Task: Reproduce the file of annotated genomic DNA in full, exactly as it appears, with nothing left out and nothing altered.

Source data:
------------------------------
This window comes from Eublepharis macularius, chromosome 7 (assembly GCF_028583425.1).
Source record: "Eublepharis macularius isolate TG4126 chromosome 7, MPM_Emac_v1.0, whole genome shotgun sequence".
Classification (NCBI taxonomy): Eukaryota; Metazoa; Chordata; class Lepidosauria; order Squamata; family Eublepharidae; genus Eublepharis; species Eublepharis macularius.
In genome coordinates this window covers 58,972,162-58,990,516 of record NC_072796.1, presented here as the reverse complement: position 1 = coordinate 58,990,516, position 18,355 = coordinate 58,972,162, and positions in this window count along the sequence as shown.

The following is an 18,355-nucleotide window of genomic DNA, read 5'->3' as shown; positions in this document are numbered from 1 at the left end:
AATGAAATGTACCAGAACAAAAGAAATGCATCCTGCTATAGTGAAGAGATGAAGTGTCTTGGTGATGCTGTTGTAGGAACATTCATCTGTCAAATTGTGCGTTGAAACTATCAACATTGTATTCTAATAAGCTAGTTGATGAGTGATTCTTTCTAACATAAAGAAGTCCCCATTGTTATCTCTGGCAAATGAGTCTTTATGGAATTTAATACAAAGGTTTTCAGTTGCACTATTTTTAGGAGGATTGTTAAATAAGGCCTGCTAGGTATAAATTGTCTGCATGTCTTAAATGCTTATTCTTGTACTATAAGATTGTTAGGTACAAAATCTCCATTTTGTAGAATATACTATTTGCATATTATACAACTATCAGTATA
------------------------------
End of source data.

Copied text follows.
This window comes from Eublepharis macularius, chromosome 7 (assembly GCF_028583425.1).
Source record: "Eublepharis macularius isolate TG4126 chromosome 7, MPM_Emac_v1.0, whole genome shotgun sequence".
Classification (NCBI taxonomy): Eukaryota; Metazoa; Chordata; class Lepidosauria; order Squamata; family Eublepharidae; genus Eublepharis; species Eublepharis macularius.
In genome coordinates this window covers 58,972,162-58,990,516 of record NC_072796.1, presented here as the reverse complement: position 1 = coordinate 58,990,516, position 18,355 = coordinate 58,972,162, and positions in this window count along the sequence as shown.

The following is an 18,355-nucleotide window of genomic DNA, read 5'->3' as shown; positions in this document are numbered from 1 at the left end:
AATGAAATGTACCAGAACAAAAGAAATGCATCCTGCTATAGTGAAGAGATGAAGTGTCTTGGTGATGCTGTTGTAGGAACATTCATCTGTCAAATTGTGCGTTGAAACTATCAACATTGTATTCTAATAAGCTAGTTGATGAGTGATTCTTTCTAACATAAAGAAGTCCCCATTGTTATCTCTGGCAAATGAGTCTTTATGGAATTTAATACAAAGGTTTTCAGTTGCACTATTTTTAGGAGGATTGTTAAATAAGGCCTGCTAGGTATAAATTGTCTGCATGTCTTAAATGCTTATTCTTGTACTATAAGATTGTTAGGTACAAAATCTCCATTTTGTAGAATATACTATTTGCATATTATACAACTATCAGTATA